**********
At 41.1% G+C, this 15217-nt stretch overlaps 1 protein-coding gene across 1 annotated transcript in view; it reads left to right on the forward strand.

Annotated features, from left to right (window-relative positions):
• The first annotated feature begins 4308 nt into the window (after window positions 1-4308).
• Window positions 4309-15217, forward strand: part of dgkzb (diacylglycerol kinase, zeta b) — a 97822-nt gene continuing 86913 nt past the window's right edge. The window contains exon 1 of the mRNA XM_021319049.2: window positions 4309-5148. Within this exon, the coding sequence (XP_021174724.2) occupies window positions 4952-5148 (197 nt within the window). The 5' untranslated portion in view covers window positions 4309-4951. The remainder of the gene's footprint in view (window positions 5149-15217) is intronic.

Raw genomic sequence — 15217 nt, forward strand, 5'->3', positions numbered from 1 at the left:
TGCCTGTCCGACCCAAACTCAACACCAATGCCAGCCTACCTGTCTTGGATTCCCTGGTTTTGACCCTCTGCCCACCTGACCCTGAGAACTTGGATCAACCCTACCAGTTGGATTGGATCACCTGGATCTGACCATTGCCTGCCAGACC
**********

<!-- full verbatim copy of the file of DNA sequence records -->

At 41.1% G+C, this 15217-nt stretch overlaps 1 protein-coding gene across 1 annotated transcript in view; it reads left to right on the forward strand.

Annotated features, from left to right (window-relative positions):
• The first annotated feature begins 4308 nt into the window (after window positions 1-4308).
• Window positions 4309-15217, forward strand: part of dgkzb (diacylglycerol kinase, zeta b) — a 97822-nt gene continuing 86913 nt past the window's right edge. The window contains exon 1 of the mRNA XM_021319049.2: window positions 4309-5148. Within this exon, the coding sequence (XP_021174724.2) occupies window positions 4952-5148 (197 nt within the window). The 5' untranslated portion in view covers window positions 4309-4951. The remainder of the gene's footprint in view (window positions 5149-15217) is intronic.

Raw genomic sequence — 15217 nt, forward strand, 5'->3', positions numbered from 1 at the left:
TGCCTGTCCGACCCAAACTCAACACCAATGCCAGCCTACCTGTCTTGGATTCCCTGGTTTTGACCCTCTGCCCACCTGACCCTGAGAACTTGGATCAACCCTACCAGTTGGATTGGATCACCTGGATCTGACCATTGCCTGCCAGACC